Hi Lim Zhao,
Plants, like all other living organisms, need to make use of
stored chemical energy in order to perform their life functions -- to
grow, to transport nutrients, to reproduce, and to protect themselves.
They do this all the time, using free oxygen from the air and use the
sugars that they have stored inside to make carbon dioxide and water.
Sounds backwards from what a plant ought to be doing! Plants are
special in that they also perform an almost reverse reaction, that of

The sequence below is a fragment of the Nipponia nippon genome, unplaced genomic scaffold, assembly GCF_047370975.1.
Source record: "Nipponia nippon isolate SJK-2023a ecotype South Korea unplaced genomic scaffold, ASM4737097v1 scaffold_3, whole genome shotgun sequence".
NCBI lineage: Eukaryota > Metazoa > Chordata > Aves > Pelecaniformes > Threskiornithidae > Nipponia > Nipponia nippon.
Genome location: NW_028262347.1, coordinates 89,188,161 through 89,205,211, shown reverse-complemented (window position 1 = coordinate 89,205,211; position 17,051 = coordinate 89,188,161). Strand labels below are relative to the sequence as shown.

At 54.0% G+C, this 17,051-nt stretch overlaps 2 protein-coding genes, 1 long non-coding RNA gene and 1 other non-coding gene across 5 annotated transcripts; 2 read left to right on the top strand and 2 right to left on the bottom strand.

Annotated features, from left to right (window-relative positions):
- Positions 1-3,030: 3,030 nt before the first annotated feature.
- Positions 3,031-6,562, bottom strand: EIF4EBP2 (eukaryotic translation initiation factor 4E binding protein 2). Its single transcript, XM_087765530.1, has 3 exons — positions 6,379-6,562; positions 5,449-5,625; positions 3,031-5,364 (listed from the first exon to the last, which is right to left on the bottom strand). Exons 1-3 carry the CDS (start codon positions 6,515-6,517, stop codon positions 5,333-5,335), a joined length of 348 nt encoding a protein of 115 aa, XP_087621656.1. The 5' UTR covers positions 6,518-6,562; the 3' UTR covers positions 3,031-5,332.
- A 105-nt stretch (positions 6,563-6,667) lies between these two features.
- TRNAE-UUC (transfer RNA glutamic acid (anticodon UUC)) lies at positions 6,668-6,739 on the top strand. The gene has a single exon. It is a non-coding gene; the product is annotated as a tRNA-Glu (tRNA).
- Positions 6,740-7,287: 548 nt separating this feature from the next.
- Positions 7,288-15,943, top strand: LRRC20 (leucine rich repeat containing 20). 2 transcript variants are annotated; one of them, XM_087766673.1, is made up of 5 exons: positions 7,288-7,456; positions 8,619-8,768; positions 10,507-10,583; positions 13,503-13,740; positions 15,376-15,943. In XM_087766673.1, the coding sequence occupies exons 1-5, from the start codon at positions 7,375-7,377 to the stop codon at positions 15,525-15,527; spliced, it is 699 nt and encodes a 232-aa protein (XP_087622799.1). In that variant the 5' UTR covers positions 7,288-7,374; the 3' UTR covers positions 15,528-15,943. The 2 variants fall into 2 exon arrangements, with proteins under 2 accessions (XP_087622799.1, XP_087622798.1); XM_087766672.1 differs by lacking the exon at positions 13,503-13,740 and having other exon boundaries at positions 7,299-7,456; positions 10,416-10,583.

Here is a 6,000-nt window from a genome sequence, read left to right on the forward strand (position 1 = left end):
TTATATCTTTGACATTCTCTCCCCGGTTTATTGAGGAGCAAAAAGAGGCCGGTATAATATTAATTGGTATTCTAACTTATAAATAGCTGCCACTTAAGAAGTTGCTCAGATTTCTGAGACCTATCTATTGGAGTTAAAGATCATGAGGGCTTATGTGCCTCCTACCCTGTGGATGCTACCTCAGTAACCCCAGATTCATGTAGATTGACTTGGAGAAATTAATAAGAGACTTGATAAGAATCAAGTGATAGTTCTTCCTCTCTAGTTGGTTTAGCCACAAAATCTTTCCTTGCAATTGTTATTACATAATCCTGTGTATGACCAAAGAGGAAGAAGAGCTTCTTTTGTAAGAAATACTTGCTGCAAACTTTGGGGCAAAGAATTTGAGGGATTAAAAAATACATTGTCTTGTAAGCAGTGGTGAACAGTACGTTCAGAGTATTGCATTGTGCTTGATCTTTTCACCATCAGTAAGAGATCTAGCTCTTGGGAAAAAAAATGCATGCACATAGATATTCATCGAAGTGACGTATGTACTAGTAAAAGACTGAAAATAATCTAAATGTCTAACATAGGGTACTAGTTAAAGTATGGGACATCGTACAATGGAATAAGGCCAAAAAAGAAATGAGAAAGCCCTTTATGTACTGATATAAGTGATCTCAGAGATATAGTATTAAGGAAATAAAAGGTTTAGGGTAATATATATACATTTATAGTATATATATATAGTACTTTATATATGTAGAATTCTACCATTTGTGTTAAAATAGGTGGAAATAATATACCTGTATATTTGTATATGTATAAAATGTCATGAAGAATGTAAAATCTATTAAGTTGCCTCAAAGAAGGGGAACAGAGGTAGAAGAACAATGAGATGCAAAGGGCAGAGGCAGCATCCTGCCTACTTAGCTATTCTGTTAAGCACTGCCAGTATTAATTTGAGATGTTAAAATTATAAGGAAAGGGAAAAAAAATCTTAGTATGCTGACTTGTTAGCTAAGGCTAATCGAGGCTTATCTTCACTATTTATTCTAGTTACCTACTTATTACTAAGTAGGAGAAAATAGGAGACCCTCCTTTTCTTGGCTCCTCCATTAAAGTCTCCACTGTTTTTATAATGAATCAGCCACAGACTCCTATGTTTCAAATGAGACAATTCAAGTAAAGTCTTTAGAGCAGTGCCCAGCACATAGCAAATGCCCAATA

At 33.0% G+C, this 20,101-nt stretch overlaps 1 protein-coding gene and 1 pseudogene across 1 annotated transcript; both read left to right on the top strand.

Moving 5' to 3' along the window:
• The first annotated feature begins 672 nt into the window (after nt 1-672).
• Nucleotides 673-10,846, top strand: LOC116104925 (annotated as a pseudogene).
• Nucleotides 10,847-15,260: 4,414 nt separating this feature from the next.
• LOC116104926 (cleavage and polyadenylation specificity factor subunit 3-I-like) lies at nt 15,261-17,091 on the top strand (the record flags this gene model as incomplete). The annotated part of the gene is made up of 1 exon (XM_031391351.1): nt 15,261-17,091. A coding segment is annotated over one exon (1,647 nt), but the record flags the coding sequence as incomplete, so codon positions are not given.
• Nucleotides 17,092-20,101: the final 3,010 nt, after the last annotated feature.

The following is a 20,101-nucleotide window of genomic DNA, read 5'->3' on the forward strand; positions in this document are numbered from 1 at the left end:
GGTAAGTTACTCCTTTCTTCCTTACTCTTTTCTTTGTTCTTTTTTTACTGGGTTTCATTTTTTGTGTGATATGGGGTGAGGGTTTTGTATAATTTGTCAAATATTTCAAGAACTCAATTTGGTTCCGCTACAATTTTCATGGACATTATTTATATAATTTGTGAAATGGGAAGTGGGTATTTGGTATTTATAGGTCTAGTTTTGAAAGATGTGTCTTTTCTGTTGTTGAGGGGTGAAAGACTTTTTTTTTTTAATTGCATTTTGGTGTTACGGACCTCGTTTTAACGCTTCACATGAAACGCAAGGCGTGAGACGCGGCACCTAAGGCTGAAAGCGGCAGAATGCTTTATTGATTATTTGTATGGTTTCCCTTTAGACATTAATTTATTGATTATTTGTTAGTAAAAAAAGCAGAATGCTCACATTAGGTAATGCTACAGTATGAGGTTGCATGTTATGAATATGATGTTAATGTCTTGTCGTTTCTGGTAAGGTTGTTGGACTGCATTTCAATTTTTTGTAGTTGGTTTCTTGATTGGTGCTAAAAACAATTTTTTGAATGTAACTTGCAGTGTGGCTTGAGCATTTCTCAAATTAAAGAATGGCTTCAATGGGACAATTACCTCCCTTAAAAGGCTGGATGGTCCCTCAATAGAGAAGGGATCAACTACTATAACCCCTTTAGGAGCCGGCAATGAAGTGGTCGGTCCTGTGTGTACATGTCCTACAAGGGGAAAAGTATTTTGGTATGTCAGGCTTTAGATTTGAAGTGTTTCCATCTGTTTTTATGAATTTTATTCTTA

converting carbon dioxide and water and other nutrients found in the
soil into sugars plus oxygen, via photosynthesis, aided by the molecule
Here's a web page with lots of photosynthesis links
to learn more about this fascinating reaction.
Plants can only perform photosynthesis during the daytime, and
leafy trees drop their leaves in the autumn in temperate climates, so
they are unable to perform photosynthesis in the winter. They still
perform respiration in order to use stored energy and survive during
these times, though.
(published on 10/22/2007)